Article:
The CEO of IRISi, Medina Johnson, started the event by briefly presenting the project and its achievements. “Towards the end or after the end of support provided by the IRIS Programme, we ask the patients to complete a questionnaire. All the self-reported outcomes from the 7B project are fantastic, but there is one that needs to be highlighted: ​73% of the service users said they visited the GP/nurse less because of the support they received from the AE. This data speaks for itself: IRIS really can and does impact positively on both the patients supported and staff in the health care setting”.

An independent evaluation of the IRIS 7 Boroughs project was carried out by Di McNeish and Sara Scott, from DMSS Research. As described in their final report (click here to read it in full), “DMSS Research was commissioned by IRISi as evaluation and learning partner to the 7B programme. This work has had two purposes: a) to assess the effectiveness of the implementation of IRIS across the 7B programme and b) to feedback lessons as it has progressed and encouraged the sharing of learning across the programme”.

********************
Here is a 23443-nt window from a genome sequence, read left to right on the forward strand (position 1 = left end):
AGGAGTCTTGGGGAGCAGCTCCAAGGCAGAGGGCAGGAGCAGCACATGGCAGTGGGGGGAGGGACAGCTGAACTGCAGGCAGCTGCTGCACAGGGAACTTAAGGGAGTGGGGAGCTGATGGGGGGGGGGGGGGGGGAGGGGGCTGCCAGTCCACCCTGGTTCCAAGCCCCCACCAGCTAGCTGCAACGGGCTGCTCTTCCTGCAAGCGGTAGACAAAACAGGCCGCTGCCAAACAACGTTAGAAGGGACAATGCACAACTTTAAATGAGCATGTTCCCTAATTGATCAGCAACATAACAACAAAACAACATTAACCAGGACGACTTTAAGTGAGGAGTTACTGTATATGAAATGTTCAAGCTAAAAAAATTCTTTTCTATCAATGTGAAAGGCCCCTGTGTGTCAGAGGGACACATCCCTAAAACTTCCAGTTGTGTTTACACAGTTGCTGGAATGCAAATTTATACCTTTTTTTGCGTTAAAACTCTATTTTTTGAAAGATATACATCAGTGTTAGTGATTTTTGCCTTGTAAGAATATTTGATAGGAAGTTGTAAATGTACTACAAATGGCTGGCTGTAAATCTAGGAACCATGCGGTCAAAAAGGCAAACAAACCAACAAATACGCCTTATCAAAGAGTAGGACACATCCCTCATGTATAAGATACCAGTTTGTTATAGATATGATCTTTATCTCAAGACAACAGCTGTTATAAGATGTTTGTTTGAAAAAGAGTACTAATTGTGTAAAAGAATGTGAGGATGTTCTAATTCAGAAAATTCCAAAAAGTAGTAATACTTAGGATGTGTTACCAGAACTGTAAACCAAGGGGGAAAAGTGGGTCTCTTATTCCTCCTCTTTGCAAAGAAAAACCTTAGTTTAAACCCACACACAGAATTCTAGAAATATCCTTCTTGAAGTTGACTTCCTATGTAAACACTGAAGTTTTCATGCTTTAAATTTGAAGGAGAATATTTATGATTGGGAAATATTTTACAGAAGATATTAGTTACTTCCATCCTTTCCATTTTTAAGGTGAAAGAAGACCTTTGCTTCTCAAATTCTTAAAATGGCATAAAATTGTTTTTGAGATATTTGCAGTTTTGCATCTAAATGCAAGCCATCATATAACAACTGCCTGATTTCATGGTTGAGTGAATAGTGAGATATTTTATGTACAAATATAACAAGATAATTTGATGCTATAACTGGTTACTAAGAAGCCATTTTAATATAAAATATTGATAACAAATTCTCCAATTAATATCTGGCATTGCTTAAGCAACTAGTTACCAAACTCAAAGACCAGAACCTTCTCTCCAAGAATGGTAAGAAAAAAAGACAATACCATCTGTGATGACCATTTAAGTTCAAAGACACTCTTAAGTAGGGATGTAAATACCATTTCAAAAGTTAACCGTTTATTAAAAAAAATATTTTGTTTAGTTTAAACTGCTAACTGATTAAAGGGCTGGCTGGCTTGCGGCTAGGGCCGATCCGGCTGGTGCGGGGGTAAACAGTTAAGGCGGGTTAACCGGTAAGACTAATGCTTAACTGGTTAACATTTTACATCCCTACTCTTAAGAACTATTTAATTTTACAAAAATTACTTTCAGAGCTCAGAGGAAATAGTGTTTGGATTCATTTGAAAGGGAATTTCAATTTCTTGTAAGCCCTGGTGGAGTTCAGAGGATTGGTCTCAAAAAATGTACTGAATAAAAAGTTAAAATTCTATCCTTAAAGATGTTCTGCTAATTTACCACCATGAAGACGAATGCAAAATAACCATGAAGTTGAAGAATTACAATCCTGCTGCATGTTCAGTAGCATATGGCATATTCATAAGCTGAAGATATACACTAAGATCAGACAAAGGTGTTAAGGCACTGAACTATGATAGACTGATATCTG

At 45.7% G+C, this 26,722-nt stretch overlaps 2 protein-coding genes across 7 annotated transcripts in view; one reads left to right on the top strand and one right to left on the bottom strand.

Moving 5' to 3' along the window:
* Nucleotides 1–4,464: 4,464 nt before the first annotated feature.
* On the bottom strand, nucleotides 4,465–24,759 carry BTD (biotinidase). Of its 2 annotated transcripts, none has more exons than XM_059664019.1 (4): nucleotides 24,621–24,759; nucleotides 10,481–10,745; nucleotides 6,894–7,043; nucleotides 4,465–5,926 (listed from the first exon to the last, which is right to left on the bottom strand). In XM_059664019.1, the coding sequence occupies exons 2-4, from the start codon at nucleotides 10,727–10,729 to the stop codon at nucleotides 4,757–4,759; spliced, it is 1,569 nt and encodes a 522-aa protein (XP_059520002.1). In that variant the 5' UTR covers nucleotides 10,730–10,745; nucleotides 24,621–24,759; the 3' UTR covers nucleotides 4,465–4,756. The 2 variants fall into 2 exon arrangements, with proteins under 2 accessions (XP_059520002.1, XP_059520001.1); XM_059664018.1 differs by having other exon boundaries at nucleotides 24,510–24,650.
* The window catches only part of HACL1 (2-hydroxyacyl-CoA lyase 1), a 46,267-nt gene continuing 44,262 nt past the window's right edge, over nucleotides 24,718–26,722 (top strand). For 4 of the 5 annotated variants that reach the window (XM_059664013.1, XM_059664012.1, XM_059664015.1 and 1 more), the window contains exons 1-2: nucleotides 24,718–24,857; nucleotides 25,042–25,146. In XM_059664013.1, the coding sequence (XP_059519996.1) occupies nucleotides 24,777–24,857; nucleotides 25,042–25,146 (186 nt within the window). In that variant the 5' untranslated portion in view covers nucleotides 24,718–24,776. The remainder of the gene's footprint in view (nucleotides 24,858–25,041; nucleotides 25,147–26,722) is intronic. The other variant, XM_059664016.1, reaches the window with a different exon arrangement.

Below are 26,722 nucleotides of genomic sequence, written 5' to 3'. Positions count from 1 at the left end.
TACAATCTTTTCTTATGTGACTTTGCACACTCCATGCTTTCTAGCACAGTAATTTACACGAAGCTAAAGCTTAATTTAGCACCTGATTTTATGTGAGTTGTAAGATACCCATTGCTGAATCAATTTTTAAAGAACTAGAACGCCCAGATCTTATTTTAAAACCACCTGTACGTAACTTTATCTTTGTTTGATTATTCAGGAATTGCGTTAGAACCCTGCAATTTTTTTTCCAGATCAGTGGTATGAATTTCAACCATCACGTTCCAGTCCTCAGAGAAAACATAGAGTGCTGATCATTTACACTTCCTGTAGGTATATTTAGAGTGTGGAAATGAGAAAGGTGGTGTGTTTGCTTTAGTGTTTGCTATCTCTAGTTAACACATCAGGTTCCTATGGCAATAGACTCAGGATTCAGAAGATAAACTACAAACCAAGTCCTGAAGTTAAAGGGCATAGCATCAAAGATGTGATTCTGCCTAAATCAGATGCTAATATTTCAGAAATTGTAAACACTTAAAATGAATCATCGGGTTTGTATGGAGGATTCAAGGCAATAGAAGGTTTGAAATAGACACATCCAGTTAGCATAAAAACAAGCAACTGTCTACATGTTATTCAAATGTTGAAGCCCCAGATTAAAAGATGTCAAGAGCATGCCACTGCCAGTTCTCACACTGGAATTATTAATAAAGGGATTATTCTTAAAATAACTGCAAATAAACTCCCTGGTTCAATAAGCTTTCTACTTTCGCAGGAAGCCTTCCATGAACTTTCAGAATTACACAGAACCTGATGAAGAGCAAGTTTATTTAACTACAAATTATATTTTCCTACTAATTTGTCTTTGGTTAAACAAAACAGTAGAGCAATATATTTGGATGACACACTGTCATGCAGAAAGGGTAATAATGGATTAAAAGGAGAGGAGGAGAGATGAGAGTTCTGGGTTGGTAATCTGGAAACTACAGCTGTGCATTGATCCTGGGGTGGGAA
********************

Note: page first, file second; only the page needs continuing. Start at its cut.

Also invited to speak during the event, Di and Sara explained their methodology and presented their main findings. “Interviewees told us that the training had succeeded in increasing their awareness of the issue of domestic abuse; made them feel confident and comfortable talking to patients about abuse or about ‘asking the question’ and about what to do once the can of worms had been opened. It had also raised their consciousness about lower-level risk and how this could escalate; about the barriers to disclosure that might be experienced by particular groups such as disabled, older, Black, Asian or traveller women and about abuse perpetrated by ex-partners or by other family members.”

The report also reveals that a wide range of positive outcomes has resulted from the IRIS programmes across the boroughs. “These included ‘hard’ outcomes such as prosecutions and convictions of perpetrators; obtaining Restraining Orders; women returning to work and education; children back in school or college; families being re-housed and benefits being accessed”.